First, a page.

Thursday, June 2, 2005
Five years ago, violinist Darol Anger met cellist Rushad Eggleston under unusual circumstances. The two were at a Montreal music festival where Eggleston was playing with a jazz quartet that happened to be covering some of the material Anger had written and recorded with his former band, the Turtle Island String Quartet. Immediately, the legendary violinist, who had played with the legendary David Grisman Quintet, was impressed with the young cellist.
“My eyes were opened to genius,” Anger says of the experience with the Carmel High graduate.
In addition to being impressed by Eggleston’s raw talent, Anger also felt an emotional connection.
“We are kindred spirits,” he says.
A couple years later, after the two had been performing in the Grammy nominated quartet Fiddlers 4, Anger enlisted Eggleston to join a new project titled Darol Anger and the American Fiddle Ensemble—now called Darol Anger’s Republic of Strings. Anger says the lineup—which includes guitarist Scott Nygaard and fiddle player Brittany Haas, gelled quickly.
“There was no uncomfortable adapting,” Anger says of the first times playing with his new group. “When we started playing, it was like playing with inspired versions of myself.”
Last year, the quartet released its first CD, Republic of Strings. The release includes acoustic reworkings of songs like Stevie Wonder’s “Higher Ground” and Bill Monroe’s “Old Dangerfield.” Anger says the hardest piece to play and record was suite of songs connecting a bluesy choral to a traditional American number to an African drinking song.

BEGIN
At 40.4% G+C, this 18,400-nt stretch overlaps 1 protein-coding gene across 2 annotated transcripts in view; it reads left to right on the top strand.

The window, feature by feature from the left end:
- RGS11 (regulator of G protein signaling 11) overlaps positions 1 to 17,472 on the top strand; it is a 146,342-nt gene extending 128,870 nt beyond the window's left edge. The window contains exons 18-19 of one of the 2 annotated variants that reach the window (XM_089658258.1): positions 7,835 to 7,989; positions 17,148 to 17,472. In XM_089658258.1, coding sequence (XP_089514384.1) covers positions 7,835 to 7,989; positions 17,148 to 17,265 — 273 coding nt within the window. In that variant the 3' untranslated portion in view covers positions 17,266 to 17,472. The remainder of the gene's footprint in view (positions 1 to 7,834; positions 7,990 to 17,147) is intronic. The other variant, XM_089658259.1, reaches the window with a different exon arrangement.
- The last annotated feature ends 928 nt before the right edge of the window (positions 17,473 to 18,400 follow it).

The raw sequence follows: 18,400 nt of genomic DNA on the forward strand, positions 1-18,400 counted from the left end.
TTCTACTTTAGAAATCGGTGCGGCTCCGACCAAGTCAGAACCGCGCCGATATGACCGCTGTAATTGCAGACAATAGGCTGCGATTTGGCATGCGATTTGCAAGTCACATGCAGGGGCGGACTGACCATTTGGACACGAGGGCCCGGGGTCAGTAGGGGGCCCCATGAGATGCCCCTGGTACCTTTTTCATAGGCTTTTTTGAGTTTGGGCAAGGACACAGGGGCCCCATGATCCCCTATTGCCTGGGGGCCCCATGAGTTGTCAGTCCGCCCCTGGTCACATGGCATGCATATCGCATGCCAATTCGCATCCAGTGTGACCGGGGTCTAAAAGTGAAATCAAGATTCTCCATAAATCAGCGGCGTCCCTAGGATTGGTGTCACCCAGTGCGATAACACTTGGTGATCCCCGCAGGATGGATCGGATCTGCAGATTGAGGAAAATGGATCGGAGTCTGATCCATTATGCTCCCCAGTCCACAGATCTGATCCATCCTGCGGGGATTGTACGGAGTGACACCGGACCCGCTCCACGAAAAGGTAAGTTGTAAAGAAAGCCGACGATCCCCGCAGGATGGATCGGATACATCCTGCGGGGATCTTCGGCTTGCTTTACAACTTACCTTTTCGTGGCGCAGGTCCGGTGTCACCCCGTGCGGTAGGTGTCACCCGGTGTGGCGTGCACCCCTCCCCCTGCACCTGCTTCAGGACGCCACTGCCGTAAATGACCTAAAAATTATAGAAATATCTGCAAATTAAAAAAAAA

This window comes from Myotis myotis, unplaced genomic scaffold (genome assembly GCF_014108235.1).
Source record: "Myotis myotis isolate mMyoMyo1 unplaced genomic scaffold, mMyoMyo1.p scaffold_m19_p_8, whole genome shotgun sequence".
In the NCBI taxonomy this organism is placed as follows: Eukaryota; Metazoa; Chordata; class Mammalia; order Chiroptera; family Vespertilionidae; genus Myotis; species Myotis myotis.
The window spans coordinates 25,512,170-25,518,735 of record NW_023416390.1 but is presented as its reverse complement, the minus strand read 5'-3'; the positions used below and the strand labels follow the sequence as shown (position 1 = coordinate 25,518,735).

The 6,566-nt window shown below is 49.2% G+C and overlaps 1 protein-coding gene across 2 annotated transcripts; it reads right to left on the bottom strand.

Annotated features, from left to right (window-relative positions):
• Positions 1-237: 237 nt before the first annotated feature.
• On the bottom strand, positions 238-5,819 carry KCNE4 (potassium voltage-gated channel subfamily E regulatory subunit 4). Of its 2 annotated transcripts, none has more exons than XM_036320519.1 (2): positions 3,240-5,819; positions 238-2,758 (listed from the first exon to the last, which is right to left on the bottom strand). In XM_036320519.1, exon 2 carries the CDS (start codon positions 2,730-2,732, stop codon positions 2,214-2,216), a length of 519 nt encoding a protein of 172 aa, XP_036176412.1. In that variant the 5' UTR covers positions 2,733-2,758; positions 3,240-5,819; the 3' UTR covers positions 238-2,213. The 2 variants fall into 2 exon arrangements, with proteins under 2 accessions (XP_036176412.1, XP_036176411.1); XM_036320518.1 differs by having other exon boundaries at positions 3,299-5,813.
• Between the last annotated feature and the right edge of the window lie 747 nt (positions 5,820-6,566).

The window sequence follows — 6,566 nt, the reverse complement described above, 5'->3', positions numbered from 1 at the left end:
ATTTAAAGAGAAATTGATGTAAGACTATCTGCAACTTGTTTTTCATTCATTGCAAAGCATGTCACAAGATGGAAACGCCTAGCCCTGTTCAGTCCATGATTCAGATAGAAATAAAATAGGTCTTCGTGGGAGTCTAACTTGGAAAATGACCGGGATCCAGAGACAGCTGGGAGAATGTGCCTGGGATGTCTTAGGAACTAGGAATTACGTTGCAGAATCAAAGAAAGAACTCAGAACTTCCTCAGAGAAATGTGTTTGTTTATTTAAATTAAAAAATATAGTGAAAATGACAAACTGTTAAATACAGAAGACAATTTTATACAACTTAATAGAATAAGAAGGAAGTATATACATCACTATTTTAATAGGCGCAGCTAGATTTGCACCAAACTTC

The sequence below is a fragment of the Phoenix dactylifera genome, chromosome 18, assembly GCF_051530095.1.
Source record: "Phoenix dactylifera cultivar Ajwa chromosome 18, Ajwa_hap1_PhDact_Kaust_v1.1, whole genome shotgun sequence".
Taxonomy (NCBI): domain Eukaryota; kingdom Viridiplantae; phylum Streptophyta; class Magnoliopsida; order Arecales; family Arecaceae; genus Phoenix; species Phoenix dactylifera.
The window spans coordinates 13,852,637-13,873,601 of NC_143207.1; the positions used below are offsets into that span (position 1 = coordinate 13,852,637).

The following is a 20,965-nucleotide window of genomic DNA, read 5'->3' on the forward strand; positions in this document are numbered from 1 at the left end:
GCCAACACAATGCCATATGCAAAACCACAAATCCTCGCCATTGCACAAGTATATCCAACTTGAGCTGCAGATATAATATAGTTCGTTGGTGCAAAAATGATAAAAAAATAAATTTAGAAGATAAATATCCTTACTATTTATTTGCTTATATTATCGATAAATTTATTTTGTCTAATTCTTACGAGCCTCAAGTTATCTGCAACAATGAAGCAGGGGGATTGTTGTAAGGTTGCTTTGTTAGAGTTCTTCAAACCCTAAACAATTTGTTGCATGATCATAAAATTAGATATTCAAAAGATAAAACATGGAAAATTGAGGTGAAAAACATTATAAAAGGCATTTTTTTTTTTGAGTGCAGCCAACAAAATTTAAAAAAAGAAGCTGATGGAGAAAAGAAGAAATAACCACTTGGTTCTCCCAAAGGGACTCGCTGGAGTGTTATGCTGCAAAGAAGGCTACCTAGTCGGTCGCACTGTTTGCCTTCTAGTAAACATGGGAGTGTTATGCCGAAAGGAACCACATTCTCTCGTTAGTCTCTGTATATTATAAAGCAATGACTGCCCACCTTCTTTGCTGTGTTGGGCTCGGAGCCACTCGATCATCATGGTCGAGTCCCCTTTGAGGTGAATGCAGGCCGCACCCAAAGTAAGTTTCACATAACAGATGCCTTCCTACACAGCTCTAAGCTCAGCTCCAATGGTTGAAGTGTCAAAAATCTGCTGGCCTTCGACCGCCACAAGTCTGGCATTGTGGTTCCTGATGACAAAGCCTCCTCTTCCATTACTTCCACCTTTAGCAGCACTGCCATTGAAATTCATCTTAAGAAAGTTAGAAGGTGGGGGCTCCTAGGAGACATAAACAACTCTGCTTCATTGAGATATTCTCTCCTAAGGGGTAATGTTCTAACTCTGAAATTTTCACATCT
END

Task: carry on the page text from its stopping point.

Now, the band is working on a new CD to be released by next spring. Anger says the band has already finished recording a version of jazz artist Ornette Coleman’s “Ramblin’” that turns into a traditional fiddle tune called “The Yellow Barber.” The group is slyly referring to the piece as “The Ramblin’ Barber.”
Anger, who has been playing string band music for over 30 years, is excited with all the recent interest in the music form.
“There has been more development in string band music than any other music in the last 20 years,” he says.
Darol Anger’s Republic of Strings plays Thursday, June 2, at 7pm at the Hidden Valley Theater, Carmel Valley Road and Ford Road in Carmel Valley. $30/advance; $35/at the door. 625-1229.